The Ohio health department said Wednesday it is rolling back multiple provisions in a set of proposed administrative rules that would limit access to gender-affirming health care for transgender adults in the state, citing a slew of public comments opposing the restrictions.
“The Department appreciates the individuals and organizations who took the time to provide input as we sought to adopt rules to protect Ohio’s children. After reviewing the submissions and considering the feedback, the Department has revised the proposed rule,” the state health department said in a statement reads a memo announcing the change.
Ohio Republican Gov. Mike DeWine said in January that he had directed the state’s Department of Health and Department of Mental Health and Addiction Services to submit rules for public comment that would make Ohio one of the U.S. states for adults seeking access. One of the most restrictive states. Gender Affirming Care.
A day earlier, DeWine vetoed legislation that would have banned gender-affirming care for minors and prevented transgender student-athletes from competing on sports teams consistent with their gender identity. On January 24, Ohio’s Republican-dominated Legislature voted to override the governor’s veto of the bill (House Bill 68).
The new law is set to take effect in April, but an upcoming legal challenge from the American Civil Liberties Union could halt its enforcement before then.
Shortly after DeWine made the announcement on Jan. 5, draft rules submitted by the Ohio health department almost immediately drew backlash from LGBTQ advocates and medical professionals over restrictions that would limit transgender minors and adults. access to care.
Patients under the age of 21 must receive mental health counseling for at least 6 months before they are eligible to receive gender-affirming drugs or surgery, and hospitals and medical facilities will not be able to provide care to transgender people of any age. A treatment plan developed by a team of psychiatrists, endocrinologists, and medical ethicists.
Experts worry the rules will close smaller or independent clinics that lack the funds needed to hire experts such as medical ethicists, who are often employed by large hospital systems. The American Civil Liberties Union and the American Civil Liberties Union of Ohio said the draft rule could amount to a “de facto ban” on care in the state.
Thousands of public comments poured in and more than 6,800 pages of emails were sent to the Department of Mental Health and Addiction Services about the rule, the Ohio Capital Journal reported late last month. The public comment period for the rule ends on January 19.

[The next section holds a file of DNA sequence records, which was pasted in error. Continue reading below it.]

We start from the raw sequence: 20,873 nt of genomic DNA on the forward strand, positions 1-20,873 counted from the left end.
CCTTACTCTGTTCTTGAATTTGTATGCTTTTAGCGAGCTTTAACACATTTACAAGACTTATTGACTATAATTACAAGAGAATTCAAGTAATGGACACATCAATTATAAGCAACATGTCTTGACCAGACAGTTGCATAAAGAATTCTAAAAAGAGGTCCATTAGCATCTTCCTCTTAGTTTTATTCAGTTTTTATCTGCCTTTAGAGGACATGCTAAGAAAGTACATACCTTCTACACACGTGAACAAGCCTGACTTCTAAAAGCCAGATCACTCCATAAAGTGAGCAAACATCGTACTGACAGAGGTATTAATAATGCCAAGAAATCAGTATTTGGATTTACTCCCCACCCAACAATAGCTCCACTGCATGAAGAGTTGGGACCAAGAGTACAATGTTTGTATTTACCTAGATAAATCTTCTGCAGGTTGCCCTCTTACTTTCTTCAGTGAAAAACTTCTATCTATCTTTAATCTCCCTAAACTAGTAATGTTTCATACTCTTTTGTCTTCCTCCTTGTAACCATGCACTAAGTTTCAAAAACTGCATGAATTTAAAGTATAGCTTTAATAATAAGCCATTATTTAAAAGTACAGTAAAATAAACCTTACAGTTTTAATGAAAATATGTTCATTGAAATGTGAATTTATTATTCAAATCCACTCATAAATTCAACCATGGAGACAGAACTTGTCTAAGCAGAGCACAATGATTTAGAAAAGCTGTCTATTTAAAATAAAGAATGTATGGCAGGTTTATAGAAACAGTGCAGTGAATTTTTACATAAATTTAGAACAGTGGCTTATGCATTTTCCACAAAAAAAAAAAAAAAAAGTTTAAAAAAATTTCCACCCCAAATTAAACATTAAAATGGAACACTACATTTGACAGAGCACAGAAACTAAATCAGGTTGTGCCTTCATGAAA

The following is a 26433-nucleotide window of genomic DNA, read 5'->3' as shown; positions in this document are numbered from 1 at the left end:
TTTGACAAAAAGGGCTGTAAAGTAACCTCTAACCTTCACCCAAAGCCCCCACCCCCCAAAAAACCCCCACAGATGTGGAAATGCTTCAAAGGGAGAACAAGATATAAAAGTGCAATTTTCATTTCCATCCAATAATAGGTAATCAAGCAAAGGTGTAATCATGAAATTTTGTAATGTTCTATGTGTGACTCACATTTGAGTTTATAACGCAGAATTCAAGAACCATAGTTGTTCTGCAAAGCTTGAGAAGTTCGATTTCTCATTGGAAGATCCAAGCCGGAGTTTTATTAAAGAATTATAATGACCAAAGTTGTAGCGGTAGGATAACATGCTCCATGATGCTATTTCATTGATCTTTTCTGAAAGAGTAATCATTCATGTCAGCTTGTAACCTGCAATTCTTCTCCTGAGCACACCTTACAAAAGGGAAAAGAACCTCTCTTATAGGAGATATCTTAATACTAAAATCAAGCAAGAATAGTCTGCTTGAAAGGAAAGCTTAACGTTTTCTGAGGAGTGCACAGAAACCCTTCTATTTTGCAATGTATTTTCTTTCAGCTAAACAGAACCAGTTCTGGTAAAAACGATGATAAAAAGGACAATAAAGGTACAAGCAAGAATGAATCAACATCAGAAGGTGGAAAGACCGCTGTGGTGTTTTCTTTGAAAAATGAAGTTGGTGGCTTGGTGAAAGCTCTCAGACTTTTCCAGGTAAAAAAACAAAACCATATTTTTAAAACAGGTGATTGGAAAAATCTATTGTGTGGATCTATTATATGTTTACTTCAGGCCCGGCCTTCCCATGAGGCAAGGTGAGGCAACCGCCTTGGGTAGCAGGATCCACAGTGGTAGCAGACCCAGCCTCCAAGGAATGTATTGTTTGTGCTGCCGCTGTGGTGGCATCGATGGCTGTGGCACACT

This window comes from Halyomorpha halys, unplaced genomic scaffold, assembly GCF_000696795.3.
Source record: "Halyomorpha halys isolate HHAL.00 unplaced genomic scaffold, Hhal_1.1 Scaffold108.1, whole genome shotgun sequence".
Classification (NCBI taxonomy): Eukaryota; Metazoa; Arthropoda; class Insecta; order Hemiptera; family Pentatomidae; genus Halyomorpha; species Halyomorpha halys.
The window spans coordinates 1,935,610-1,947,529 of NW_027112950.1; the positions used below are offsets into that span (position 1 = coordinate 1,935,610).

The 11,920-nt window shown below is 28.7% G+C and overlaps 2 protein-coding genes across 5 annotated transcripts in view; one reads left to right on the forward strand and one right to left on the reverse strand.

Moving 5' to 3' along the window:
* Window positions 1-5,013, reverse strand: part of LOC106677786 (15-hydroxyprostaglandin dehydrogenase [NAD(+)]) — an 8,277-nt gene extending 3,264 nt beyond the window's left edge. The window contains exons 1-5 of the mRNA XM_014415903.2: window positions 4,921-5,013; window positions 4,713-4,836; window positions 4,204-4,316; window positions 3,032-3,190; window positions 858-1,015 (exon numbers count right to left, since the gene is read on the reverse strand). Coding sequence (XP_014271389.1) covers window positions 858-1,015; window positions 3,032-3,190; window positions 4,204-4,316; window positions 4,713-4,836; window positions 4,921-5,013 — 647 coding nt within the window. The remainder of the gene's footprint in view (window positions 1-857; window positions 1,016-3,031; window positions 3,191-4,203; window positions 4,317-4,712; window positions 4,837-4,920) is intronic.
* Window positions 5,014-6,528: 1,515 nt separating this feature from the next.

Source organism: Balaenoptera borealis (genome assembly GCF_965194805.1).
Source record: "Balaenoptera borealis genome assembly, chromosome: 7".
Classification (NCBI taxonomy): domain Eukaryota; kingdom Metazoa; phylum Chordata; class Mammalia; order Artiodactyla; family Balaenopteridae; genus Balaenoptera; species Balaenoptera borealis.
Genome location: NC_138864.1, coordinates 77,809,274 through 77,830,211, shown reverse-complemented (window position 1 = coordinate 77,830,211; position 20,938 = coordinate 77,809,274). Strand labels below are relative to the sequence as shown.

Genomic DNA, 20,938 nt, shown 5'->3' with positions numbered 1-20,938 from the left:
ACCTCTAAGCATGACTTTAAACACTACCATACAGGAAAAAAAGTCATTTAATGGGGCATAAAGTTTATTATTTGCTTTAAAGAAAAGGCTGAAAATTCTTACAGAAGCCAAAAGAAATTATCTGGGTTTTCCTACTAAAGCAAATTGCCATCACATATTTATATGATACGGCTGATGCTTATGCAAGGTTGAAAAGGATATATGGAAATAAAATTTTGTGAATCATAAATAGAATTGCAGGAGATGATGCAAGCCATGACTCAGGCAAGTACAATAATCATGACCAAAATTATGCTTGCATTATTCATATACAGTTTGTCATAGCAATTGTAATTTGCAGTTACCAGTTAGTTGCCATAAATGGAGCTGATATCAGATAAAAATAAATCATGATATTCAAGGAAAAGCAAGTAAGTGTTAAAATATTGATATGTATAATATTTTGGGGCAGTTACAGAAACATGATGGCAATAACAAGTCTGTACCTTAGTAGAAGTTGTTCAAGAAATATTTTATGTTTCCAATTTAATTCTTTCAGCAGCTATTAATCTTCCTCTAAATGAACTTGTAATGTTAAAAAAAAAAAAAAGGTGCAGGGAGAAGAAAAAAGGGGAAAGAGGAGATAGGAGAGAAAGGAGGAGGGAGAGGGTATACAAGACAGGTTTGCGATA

State health department officials said Wednesday that there is considerable public concern about the draft rule’s restrictions on adults’ access to gender-affirming care.
“These comments demonstrate significant interest in the impact of the initial draft on adult patients,” the department wrote in a memo Wednesday. “The revised quality standards rules now only apply to the care of minors.”
The department added that a common “point of confusion” among those submitting public comments centered on the requirement that treatment plans be reviewed by a medical ethicist.
“The requirement for review by a medical ethicist never applies to individual patient care plans, but rather to institutional operations. However, in an effort to alleviate confusion, and because healthcare leaders have provided assurances that institutions have appropriately engaged medical ethics professionals involved in such nursing, the requirement from the proposed rule has been removed,” the department wrote Wednesday.
The revised draft rules also expand the types of mental health professionals who can be part of multidisciplinary care teams, a change brought about “in recognition of concerns about the limited availability of certain medical specialties,” the department said.
Several provisions from the original draft remain in place, such as requiring transgender minors to receive six months of mental health counseling before receiving drugs such as puberty blockers or hormones. The rules also still prohibit doctors from referring minors to out-of-state facilities for gender-affirming surgeries, which are generally not recommended for transgender youth under 18 and, according to an executive order signed by DeWine on Jan. 5, The surgery is illegal for minors in Ohio.
The state proposal also would require transgender data collected by the state health department to be submitted to the Ohio Legislature. In response to privacy concerns, the department clarified Wednesday that the data collected will not identify individual patients.
The department will now move forward with the rule adoption process, including a review by the Ohio Common Sense Initiative and a submission to the Joint Committee on Agency Rule Review.
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